EMS alerted the hospital’s stroke team, who were waiting for Mike when he arrived. When he got to Mercy, Mike started to decline and lose motor skills.
He was intubated to protect his airway and admitted to the intensive care unit. Neurosurgeon Dr. Andrew Bauer evaluated him and determined the prognosis was grim. He needed emergency surgery to save his life.
“These surgeries are complicated, and can be quite risky,” said Dr. Bauer, a neurosurgeon at OU Health who provides neurosurgical services for patients at Mercy through a collaboration between the two hospitals. “We removed the hemorrhage and took off some of his skull to give the brain some room to swell.”
Removing part of the skull prevents the brain from swelling inward and compressing onto important structures that affect a patient’s neurologic functions like speech, walking, coordination, motor skills, balance and much more.
“In complicated cases, I try to figure out what needs to be done first and not attack it all at the beginning when the patient is in such a critical state,” Dr. Bauer said. “In Mike’s case, his AVM has been there all his life, so we removed the parts that were dangerous and blocked the blood vessels to lower the risk of them rupturing again.”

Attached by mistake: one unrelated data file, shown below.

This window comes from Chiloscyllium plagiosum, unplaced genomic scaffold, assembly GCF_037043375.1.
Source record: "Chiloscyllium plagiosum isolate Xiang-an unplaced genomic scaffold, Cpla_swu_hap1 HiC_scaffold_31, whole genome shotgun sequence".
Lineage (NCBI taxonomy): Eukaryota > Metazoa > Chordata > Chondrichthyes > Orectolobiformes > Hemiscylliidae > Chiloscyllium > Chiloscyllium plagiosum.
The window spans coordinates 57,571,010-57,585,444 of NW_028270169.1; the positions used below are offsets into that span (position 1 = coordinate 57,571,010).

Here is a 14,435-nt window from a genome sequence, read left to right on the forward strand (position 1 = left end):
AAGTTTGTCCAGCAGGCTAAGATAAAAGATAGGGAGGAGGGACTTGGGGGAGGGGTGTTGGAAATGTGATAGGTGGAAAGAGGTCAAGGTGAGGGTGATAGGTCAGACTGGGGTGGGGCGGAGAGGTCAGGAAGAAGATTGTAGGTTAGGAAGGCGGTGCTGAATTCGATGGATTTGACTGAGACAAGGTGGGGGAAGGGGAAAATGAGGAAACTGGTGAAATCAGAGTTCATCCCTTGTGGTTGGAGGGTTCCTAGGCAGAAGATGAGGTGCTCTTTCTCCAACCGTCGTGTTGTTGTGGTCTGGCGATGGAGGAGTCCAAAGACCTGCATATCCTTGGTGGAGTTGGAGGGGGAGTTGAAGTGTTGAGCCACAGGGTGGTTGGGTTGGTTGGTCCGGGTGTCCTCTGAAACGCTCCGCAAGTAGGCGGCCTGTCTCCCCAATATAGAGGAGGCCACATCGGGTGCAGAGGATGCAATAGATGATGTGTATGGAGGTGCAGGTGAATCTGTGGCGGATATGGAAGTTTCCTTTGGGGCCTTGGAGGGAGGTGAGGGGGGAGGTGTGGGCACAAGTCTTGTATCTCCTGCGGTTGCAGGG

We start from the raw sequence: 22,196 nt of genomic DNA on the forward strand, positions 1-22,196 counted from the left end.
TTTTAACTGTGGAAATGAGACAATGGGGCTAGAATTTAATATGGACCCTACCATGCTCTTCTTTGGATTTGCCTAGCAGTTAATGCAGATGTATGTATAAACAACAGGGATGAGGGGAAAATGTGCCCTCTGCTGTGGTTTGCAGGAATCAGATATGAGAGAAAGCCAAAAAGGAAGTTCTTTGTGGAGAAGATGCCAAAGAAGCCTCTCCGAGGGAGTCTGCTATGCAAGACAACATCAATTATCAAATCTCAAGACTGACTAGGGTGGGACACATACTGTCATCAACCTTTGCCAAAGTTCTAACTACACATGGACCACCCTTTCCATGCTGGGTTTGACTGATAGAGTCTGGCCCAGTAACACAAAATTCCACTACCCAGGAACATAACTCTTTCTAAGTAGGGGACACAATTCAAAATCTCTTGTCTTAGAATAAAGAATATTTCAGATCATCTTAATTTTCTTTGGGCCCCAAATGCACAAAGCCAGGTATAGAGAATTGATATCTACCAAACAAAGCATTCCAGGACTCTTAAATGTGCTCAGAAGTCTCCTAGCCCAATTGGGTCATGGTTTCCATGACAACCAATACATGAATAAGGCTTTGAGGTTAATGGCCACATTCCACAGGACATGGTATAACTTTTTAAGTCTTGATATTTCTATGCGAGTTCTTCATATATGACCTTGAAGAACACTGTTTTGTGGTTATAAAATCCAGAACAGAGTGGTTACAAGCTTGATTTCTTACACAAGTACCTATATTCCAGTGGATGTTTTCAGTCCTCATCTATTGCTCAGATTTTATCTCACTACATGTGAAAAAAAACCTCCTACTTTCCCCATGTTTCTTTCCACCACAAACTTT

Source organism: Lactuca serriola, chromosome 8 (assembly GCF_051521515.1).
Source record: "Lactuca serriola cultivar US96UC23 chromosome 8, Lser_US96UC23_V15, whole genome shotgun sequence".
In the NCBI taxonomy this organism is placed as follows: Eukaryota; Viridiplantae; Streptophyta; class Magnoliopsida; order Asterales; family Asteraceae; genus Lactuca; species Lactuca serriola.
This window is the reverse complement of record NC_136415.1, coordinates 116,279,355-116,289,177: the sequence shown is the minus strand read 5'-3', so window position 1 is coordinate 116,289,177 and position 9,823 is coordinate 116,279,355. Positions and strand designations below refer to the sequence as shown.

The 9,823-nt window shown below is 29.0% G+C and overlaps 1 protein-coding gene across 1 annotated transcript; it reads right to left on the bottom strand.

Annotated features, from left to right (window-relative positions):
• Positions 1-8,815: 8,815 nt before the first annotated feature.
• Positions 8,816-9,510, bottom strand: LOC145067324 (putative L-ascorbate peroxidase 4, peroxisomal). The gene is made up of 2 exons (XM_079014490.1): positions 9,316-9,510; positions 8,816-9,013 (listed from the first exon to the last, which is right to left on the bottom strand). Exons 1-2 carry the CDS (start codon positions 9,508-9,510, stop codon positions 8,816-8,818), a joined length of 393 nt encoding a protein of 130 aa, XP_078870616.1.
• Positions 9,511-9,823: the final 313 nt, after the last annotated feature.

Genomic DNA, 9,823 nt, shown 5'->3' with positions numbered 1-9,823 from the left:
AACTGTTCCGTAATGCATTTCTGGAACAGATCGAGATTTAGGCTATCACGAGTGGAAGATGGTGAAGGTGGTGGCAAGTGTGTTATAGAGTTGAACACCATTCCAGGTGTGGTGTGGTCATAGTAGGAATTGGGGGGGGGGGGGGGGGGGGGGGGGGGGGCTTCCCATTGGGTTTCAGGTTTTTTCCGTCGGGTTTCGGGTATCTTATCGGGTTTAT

Mike survived the surgery, but his family now faced the reality of not knowing what his future would look like. His medical team couldn’t predict what kind of damage was done or if his brain could recover.
“It was the scariest time of my life, not knowing if he would even wake up,” said Brenda. “They couldn’t tell me what to expect even if he did wake up because they just didn’t know. We just waited and waited.”
The ICU team created a safe environment for Mike’s brain to rest by decreasing stimulation as much as possible. They kept his room dark, minimized the amount of sound he was exposed to and kept him sedated for days giving his brain an optimal environment to heal.
“I remember talking to his wife. She was there every day, and she was so supportive,” Dr. Malakouti said. “I remember telling her that we truly had no idea what kind of quality of life he would have or if he would have any kind of independence; and that’s if he even survived the hospitalization. But I kept looking at him and knew he was just too young for us to not give him every chance at a full recovery.”